The place to start (in theory) is to critique the methodological issues behind Freud. As is common practice in the Psychodynamic field of psychology, Freud developed a generalized version of his theory from a limited amount of very carefully selected case studies, often from patients whom exhibited behaviours of extreme proportions (e.g. The Wolf Man; Sergei Pankejeff) . Although studies of extreme behaviours allow the psychologist to study said behaviours far easier, it would be illogical to assume that the traits exhibited would be applicable to the general public.
Naturally, it can be said that Freud was a man of revolutionary intellect, but his tendency to take mere speculations and present them as facts is the net stop on the disassembly of his theories on religion. Freud used Darwins theo...
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...ncept at best, as most people who engage in distraction activities are more than aware of why and what they are doing it for. To put it simply, I believe that outside of the fundamental ideas of the psychodynamic school (and even occasionally within that branch of psychology) his theories just aren’t applicable.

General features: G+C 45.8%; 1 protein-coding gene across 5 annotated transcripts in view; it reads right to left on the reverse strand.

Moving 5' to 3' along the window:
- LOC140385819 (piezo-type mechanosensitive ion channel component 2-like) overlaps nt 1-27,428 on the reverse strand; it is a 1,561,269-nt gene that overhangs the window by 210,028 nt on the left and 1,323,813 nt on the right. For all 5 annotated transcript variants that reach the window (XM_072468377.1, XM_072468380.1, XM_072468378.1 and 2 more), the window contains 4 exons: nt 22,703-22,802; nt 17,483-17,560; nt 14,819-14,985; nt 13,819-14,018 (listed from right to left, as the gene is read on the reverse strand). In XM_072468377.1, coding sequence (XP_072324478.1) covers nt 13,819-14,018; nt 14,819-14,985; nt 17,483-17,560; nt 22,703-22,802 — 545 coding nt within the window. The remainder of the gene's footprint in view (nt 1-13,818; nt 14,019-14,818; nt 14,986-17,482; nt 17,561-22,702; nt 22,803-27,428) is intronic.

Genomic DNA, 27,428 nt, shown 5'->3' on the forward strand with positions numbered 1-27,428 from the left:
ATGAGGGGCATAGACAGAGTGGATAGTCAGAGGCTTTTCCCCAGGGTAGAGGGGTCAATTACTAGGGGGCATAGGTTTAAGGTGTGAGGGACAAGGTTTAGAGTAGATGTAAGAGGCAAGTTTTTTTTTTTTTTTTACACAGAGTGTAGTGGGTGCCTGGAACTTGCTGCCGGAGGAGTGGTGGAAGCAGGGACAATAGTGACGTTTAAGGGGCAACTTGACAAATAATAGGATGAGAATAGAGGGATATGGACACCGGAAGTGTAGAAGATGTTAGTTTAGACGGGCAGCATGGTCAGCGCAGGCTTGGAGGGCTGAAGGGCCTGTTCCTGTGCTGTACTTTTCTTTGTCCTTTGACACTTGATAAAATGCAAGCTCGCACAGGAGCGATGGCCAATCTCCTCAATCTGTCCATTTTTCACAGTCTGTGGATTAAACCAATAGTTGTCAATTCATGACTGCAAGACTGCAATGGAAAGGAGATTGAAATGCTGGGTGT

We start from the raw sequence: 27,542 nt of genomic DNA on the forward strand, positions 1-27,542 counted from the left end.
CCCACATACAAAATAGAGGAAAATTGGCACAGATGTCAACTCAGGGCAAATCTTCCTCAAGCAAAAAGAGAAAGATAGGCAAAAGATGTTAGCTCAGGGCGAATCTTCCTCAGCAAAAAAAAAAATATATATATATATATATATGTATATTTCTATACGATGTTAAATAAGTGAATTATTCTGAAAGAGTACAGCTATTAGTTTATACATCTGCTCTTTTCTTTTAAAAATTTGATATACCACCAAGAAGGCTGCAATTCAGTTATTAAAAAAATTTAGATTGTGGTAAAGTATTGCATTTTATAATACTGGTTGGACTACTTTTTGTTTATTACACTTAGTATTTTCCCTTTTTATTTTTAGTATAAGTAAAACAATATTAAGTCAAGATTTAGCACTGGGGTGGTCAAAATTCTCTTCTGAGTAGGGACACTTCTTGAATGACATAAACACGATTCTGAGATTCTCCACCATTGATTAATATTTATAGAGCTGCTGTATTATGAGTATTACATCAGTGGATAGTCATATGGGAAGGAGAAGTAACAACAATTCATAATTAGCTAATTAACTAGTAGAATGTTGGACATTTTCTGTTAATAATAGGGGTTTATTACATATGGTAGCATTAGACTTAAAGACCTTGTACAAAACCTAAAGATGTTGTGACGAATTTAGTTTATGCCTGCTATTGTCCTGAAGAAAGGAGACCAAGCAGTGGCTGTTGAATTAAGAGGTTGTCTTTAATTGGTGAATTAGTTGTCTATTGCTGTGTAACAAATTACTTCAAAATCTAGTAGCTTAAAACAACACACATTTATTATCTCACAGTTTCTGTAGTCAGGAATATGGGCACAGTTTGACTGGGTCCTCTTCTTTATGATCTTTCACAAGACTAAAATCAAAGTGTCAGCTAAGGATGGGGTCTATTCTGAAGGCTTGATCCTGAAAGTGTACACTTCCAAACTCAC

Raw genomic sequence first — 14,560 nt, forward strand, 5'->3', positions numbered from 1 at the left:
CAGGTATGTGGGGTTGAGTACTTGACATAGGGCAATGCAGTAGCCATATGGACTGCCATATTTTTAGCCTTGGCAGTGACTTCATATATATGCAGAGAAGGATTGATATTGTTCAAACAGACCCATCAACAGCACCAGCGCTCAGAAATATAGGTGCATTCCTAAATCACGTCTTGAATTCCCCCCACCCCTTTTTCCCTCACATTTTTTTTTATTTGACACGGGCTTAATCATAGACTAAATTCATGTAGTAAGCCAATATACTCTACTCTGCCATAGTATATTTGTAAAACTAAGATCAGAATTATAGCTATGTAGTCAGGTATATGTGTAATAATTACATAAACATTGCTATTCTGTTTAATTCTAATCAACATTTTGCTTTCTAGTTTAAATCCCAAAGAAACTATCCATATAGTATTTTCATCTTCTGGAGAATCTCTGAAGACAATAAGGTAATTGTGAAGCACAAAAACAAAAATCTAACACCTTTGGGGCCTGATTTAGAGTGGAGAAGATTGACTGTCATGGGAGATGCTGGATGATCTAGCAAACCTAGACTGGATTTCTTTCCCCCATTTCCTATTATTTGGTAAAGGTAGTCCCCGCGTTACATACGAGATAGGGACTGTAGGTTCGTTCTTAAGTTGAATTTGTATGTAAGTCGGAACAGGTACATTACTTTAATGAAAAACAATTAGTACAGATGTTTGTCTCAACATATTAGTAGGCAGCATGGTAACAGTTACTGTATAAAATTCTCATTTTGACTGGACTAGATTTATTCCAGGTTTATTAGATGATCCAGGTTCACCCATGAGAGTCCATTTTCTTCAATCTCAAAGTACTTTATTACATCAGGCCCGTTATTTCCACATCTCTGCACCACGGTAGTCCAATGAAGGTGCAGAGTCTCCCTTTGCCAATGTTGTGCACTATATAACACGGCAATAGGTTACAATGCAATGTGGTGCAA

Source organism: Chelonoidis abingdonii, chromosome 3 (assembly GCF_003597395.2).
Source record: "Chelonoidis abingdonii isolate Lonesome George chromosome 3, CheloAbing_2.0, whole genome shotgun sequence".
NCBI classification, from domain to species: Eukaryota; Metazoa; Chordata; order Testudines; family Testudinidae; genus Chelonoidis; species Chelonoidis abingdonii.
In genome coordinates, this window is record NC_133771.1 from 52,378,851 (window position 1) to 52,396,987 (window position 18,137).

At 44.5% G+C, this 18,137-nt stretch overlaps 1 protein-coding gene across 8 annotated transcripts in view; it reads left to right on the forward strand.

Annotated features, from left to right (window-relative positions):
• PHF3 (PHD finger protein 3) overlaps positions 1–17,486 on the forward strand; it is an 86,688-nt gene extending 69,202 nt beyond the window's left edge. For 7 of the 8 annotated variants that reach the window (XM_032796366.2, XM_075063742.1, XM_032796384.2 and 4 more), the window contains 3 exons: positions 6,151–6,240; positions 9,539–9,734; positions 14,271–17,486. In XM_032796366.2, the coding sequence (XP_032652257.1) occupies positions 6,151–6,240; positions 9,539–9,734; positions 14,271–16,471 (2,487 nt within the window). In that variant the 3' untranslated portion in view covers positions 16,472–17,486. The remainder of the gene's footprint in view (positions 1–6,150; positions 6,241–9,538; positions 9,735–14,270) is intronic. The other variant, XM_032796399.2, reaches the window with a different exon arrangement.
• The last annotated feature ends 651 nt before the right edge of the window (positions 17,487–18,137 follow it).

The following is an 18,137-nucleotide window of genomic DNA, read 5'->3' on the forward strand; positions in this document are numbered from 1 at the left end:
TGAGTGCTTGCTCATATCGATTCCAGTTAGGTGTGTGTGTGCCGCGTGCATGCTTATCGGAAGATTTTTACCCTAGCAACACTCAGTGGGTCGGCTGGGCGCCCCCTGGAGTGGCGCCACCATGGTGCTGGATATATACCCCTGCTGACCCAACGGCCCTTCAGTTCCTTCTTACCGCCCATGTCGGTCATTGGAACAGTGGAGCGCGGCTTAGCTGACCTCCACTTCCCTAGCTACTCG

1. Marcy, L. (Eds) Voelker, “Bronislaw Malinowski,” http://www.mnsu.edu/emuseum/information/biography/klmno/malinowski_bronislaw.html.
2. Michael Palmer, Freud and Jung on religion (London ;;New York: Routledge, 1997).
3. Cherry, K., “Freud and Religion - Freud's Views on Religion,” http://psychology.about.com/od/sigmundfreud/p/freud_religion.htm.
4. Jordan et, al, Philosophy of religion : for A level, for OCR, OCR ed. (Cheltenham: Nelson Thornes, 2004).
5. “Sigmund Freud - Bibliography,” http://www.freudfile.org/bibliography.html.
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